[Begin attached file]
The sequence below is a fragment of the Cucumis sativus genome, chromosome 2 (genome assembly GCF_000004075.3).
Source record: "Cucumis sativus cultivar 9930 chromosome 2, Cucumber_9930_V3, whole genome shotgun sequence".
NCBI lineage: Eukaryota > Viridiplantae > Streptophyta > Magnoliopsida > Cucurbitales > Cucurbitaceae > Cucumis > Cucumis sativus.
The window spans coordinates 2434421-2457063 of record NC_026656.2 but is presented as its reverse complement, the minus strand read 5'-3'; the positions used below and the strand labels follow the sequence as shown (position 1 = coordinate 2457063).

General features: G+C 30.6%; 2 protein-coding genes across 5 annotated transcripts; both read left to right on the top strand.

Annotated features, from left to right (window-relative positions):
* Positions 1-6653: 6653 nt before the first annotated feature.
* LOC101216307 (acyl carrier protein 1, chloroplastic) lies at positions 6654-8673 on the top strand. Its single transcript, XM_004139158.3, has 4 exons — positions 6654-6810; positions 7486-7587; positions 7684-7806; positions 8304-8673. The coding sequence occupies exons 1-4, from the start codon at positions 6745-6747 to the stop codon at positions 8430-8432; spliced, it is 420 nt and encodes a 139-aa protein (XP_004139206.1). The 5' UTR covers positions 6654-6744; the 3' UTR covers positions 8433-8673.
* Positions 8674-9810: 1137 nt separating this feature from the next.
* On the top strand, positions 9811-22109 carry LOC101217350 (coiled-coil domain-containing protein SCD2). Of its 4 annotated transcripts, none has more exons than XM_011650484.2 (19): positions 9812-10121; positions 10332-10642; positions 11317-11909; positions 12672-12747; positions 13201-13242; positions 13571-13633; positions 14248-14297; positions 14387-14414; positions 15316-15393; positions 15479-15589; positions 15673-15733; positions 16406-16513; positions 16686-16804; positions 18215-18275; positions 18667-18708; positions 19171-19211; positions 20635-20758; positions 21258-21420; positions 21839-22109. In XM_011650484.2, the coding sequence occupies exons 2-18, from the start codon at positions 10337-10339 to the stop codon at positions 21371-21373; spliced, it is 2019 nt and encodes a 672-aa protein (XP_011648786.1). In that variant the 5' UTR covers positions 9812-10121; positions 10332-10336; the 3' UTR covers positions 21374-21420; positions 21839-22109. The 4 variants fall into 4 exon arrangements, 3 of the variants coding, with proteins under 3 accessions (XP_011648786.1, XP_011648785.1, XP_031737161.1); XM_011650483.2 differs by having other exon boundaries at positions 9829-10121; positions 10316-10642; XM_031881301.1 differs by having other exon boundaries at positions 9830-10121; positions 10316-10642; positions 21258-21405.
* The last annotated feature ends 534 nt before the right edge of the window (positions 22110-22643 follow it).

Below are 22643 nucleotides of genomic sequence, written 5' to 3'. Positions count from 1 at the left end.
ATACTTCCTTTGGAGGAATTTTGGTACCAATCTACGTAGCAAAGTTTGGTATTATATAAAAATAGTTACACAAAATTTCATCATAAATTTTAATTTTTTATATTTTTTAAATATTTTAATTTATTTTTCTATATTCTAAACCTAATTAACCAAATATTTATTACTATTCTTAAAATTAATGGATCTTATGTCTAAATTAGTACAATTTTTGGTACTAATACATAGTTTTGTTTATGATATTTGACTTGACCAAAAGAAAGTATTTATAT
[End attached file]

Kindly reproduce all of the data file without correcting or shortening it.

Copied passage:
The sequence below is a fragment of the Cucumis sativus genome, chromosome 2 (genome assembly GCF_000004075.3).
Source record: "Cucumis sativus cultivar 9930 chromosome 2, Cucumber_9930_V3, whole genome shotgun sequence".
NCBI lineage: Eukaryota > Viridiplantae > Streptophyta > Magnoliopsida > Cucurbitales > Cucurbitaceae > Cucumis > Cucumis sativus.
The window spans coordinates 2434421-2457063 of record NC_026656.2 but is presented as its reverse complement, the minus strand read 5'-3'; the positions used below and the strand labels follow the sequence as shown (position 1 = coordinate 2457063).

General features: G+C 30.6%; 2 protein-coding genes across 5 annotated transcripts; both read left to right on the top strand.

Annotated features, from left to right (window-relative positions):
* Positions 1-6653: 6653 nt before the first annotated feature.
* LOC101216307 (acyl carrier protein 1, chloroplastic) lies at positions 6654-8673 on the top strand. Its single transcript, XM_004139158.3, has 4 exons — positions 6654-6810; positions 7486-7587; positions 7684-7806; positions 8304-8673. The coding sequence occupies exons 1-4, from the start codon at positions 6745-6747 to the stop codon at positions 8430-8432; spliced, it is 420 nt and encodes a 139-aa protein (XP_004139206.1). The 5' UTR covers positions 6654-6744; the 3' UTR covers positions 8433-8673.
* Positions 8674-9810: 1137 nt separating this feature from the next.
* On the top strand, positions 9811-22109 carry LOC101217350 (coiled-coil domain-containing protein SCD2). Of its 4 annotated transcripts, none has more exons than XM_011650484.2 (19): positions 9812-10121; positions 10332-10642; positions 11317-11909; positions 12672-12747; positions 13201-13242; positions 13571-13633; positions 14248-14297; positions 14387-14414; positions 15316-15393; positions 15479-15589; positions 15673-15733; positions 16406-16513; positions 16686-16804; positions 18215-18275; positions 18667-18708; positions 19171-19211; positions 20635-20758; positions 21258-21420; positions 21839-22109. In XM_011650484.2, the coding sequence occupies exons 2-18, from the start codon at positions 10337-10339 to the stop codon at positions 21371-21373; spliced, it is 2019 nt and encodes a 672-aa protein (XP_011648786.1). In that variant the 5' UTR covers positions 9812-10121; positions 10332-10336; the 3' UTR covers positions 21374-21420; positions 21839-22109. The 4 variants fall into 4 exon arrangements, 3 of the variants coding, with proteins under 3 accessions (XP_011648786.1, XP_011648785.1, XP_031737161.1); XM_011650483.2 differs by having other exon boundaries at positions 9829-10121; positions 10316-10642; XM_031881301.1 differs by having other exon boundaries at positions 9830-10121; positions 10316-10642; positions 21258-21405.
* The last annotated feature ends 534 nt before the right edge of the window (positions 22110-22643 follow it).

Below are 22643 nucleotides of genomic sequence, written 5' to 3'. Positions count from 1 at the left end.
ATACTTCCTTTGGAGGAATTTTGGTACCAATCTACGTAGCAAAGTTTGGTATTATATAAAAATAGTTACACAAAATTTCATCATAAATTTTAATTTTTTATATTTTTTAAATATTTTAATTTATTTTTCTATATTCTAAACCTAATTAACCAAATATTTATTACTATTCTTAAAATTAATGGATCTTATGTCTAAATTAGTACAATTTTTGGTACTAATACATAGTTTTGTTTATGATATTTGACTTGACCAAAAGAAAGTATTTATAT